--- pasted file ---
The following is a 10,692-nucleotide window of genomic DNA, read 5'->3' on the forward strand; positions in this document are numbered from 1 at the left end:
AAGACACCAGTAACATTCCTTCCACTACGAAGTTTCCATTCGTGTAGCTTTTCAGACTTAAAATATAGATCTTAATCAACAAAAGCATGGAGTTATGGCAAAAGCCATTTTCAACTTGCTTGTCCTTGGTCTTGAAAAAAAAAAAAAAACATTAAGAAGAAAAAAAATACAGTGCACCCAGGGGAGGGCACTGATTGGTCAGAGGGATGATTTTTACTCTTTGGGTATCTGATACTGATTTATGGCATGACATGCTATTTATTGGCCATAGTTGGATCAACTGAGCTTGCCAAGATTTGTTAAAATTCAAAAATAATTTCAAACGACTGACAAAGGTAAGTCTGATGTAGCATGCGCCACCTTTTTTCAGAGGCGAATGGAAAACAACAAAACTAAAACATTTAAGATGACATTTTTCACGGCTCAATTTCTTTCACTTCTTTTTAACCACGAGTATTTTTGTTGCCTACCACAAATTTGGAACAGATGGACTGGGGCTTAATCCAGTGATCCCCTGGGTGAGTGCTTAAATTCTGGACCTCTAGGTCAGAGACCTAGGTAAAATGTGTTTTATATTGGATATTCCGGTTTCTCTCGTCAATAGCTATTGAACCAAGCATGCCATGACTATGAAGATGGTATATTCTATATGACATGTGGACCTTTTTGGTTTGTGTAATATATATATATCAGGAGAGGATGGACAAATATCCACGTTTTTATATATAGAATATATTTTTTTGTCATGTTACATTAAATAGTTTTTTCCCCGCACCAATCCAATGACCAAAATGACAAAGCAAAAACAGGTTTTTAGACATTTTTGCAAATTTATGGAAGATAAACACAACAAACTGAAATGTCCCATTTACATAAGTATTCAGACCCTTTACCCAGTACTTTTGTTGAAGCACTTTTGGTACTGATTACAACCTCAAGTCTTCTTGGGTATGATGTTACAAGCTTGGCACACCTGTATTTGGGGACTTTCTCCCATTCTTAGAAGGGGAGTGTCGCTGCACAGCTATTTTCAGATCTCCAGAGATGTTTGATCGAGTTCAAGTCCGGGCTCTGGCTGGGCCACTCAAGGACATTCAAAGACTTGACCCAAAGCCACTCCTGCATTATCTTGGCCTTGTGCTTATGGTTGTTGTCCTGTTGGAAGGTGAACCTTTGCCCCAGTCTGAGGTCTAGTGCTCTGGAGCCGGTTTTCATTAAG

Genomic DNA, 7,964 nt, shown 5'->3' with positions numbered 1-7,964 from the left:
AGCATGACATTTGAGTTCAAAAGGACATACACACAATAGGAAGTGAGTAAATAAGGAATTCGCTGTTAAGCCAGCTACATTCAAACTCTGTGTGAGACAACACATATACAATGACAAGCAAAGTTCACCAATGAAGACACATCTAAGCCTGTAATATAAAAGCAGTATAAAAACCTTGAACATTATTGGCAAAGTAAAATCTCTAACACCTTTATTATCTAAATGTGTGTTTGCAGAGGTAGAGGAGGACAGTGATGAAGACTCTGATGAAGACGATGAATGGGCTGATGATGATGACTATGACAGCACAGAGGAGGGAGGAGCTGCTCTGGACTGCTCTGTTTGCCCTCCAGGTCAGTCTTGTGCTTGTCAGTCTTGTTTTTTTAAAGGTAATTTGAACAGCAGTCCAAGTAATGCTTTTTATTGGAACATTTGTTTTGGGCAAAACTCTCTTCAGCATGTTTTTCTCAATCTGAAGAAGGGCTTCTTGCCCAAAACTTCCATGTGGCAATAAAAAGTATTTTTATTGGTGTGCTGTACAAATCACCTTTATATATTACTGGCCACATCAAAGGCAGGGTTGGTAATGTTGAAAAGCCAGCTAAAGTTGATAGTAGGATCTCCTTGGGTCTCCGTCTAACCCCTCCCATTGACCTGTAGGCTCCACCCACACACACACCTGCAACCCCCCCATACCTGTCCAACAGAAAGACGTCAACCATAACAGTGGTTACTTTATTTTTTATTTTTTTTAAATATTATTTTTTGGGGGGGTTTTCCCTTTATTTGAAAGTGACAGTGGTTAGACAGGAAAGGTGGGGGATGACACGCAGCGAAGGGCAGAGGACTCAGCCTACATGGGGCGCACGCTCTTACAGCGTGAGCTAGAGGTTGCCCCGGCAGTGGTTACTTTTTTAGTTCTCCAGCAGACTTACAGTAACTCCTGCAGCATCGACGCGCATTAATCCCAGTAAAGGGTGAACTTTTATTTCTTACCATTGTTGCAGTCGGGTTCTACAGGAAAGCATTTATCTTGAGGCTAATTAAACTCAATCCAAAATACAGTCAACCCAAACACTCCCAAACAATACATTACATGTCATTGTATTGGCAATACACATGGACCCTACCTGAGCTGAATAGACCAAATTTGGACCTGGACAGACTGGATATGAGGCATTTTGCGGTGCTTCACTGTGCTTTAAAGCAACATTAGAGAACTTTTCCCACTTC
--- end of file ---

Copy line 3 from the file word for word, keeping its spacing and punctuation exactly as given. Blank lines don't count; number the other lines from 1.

Genomic DNA, 7,964 nt, shown 5'->3' with positions numbered 1-7,964 from the left: